How to Encourage Good Attitudes in Your Kids

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How to Encourage Good Attitudes in Your Kids

Kids don’t always have the best attitude towards homeschooling. However, there are a few simple techniques to encourage good attitudes in our kids.

1. Model a Good Attitude

Let’s be honest. We don’t always have the best attitude when it comes to working. I know I walk around the house moaning and groaning about cleaning the house. I mutter when it comes to creating endless meals to pour down the cavernous throats of my offspring.

However, if we want the kids to have a good attitude towards the homeschool, we must model a good attitude first. That means no checking email when we should be giving our first graders a phonics lesson.

Don’t leave math tests sitting for days ungraded on your desk. Grade papers in a timely manner and get your kids the feedback they need.

Be cheerful about homeschooling. Be diligent, and watch your good attitude be absorbed by your children.

2. For Good Attitudes Ensure Social Time

All work and no play makes children and adults rather dull. Children need time to relax and play. They need time to play tag and run around the park. Kids need friends. And no, formal activities don’t count.

How much time is available to relax and play with friends at ballet lessons? How much time do kids have to chat about their favorite book at soccer? Formal activities certainly have their time and place, but they don’t take the place of free time.

Kids need time to play and make friends.

3. Kids Will Be Moody

We all get up on the wrong side of the bed sometimes, and kids are no exception. There will be days your kids wake up moody, grumpy, and difficult to deal with.

As a parent and homeschool teacher, your job is to remain unaffected by their mood. Don’t let their grumping ruin your day. Don’t let the mood swings send you off the deep end.

Simply run through your daily routine as you normally would. Remain cheerful. Stay strong.

And if you need to, send your children to quiet time early so you can enjoy a relaxing cup of tea in peace and quiet.

4. Give Children Choices to Encourage Good Attitudes

Kids, like adults, need choices. I’m not telling you to let them choose to dance in the street or ride in cars without seatbelts.

No, give children age-appropriate choices. Choices such as what spelling book to use. In the case I’m thinking of, I found two excellent spelling books and couldn’t choose between them. So I let my child choose which book they’d prefer.

Let the kids decide what order to complete their subjects. Don’t sweat if your kindergartener chooses to complete their math worksheet in crayon instead of a pencil. Give your high school teenager some say over which literature books to read during the school year.

You’ll be surprised at the decisions your children make.

5. Laughter is Good for the Soul

encourage good attitudes

It’s hard to maintain a dismal and dark attitude when everyone around you is laughing. So don’t make homeschooling a serious and painful affair.

Share jokes from books you’ve read. Have fun exchanging wordplay and puns around the house. Gently tease your children, even if it means you need to make exaggerated winks.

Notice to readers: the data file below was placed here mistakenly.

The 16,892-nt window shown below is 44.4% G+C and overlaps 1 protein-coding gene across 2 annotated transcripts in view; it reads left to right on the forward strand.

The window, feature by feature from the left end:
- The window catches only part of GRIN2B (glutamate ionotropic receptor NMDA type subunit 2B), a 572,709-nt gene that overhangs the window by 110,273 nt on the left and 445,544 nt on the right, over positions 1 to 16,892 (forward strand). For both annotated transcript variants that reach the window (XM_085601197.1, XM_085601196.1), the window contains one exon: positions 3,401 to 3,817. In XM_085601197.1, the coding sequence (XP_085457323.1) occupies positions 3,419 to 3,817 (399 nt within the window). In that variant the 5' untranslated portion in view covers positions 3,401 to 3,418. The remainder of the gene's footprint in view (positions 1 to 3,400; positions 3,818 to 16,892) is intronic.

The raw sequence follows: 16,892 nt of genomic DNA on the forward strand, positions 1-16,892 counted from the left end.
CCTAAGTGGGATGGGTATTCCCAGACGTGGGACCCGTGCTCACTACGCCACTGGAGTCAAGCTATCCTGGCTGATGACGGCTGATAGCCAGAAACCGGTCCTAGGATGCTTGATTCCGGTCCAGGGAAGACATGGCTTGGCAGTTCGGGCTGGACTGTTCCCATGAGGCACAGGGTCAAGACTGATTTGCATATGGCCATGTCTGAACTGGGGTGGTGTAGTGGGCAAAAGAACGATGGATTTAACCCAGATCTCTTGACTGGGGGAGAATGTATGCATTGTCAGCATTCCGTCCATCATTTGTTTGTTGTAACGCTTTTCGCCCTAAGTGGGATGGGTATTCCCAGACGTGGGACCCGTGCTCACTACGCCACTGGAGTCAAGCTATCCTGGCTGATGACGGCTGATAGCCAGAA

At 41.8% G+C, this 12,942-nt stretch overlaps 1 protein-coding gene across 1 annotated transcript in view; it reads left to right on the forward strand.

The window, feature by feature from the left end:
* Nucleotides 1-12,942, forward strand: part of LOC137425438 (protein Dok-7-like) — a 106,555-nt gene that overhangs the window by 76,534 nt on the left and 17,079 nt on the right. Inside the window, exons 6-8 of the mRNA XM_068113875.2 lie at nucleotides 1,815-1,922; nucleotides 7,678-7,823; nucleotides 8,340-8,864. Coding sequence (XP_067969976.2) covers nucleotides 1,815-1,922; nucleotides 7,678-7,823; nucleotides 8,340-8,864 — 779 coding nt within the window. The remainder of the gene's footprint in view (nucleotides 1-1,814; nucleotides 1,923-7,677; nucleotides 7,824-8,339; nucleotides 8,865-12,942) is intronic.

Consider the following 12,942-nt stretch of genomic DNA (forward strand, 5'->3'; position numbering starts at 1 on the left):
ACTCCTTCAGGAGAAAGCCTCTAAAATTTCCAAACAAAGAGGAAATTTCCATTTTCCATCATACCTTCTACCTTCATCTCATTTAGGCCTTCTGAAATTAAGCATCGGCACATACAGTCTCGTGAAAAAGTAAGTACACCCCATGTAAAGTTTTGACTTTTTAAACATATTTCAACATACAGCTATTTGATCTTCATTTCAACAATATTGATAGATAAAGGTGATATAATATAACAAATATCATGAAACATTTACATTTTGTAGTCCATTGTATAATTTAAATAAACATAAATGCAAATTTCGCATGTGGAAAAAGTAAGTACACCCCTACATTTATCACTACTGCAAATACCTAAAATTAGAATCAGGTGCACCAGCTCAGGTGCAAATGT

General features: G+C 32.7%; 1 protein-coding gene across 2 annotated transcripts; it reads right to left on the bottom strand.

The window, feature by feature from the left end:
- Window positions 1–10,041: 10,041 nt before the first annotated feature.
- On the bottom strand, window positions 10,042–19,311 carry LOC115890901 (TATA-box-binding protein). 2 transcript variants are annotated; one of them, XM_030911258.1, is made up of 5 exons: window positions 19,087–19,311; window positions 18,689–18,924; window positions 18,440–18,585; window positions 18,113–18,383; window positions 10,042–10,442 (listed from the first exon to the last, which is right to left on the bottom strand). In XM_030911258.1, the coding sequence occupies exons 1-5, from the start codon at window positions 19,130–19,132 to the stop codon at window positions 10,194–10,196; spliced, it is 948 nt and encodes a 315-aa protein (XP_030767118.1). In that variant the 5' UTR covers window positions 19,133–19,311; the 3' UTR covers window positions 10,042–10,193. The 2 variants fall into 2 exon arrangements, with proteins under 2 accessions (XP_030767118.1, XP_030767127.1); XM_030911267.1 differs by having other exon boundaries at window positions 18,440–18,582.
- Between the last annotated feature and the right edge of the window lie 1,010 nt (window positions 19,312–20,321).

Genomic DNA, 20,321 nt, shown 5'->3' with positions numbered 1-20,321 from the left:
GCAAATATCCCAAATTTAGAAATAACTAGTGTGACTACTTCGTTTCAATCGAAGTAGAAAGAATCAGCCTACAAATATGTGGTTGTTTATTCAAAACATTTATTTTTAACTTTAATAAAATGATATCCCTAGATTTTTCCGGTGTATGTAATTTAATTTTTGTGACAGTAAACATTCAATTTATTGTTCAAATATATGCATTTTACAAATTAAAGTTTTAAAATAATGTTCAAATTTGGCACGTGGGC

Keep your homeschool and house a place of laughter and fun, as well as diligence and work. You’ll be amazed at the difference in attitude!

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  1. I find the hardest part is learning to not let it affect me. Once it does, it ruins the whole school day. But if I can maintain a good attitude, things usually settle down and get back to normal.

    It really is all about mom’s attitude when homeschooling!

    1. That’s the hardest part. Not letting the kids attitudes affect me. If they’re horrid grumps, I’ve been known to send everyone back to bed for a ‘restart’. They read, relax, and have a few minutes to themselves. I sit down, enjoy a cup of coffee, and plan ways to deal with grumpy kids. The day usually improves after the restart. 🙂

    2. I agree! I have a hard time bouncing back from dealing with a child that has a bad attitude. Thanks for the tips today, Sara!

  2. I need to remember #2 – sometimes we get so scheduled with organized activities that when the kids ask if they can have a play date with [insert friend’s name here] I will respond with, “You just saw [friend] at practice last night!” or “You will see [friend]tomorrow at the game!” – thanks for the reminder that they need down time to just hang out together…

    1. My kids actually requested that I not schedule any formal activities or classes as social time. They wanted free time to chat and relax with their friends. I must admit, having free social time every week has given me happier children in the long run. 🙂

  3. “As a parent and homeschool teacher, your job is to remain unaffected by their mood. Don’t let their grumping ruin your day. Don’t let the mood swings send you off the deep end.”

    This is my biggest struggle! I have a hard time dealing with all the negative emotions expressed by my kiddos without responding in kind!

    1. It is so hard not the let kids emotions ruin your day, especially as they hit the mood swings of puberty. Sometimes I just start a silly song and dance. The preschoolers immediately cheer up, while the teens enjoy rolling their eyes at their crazy mom. Everyone ends up happier after a silly song and dance though. 🙂

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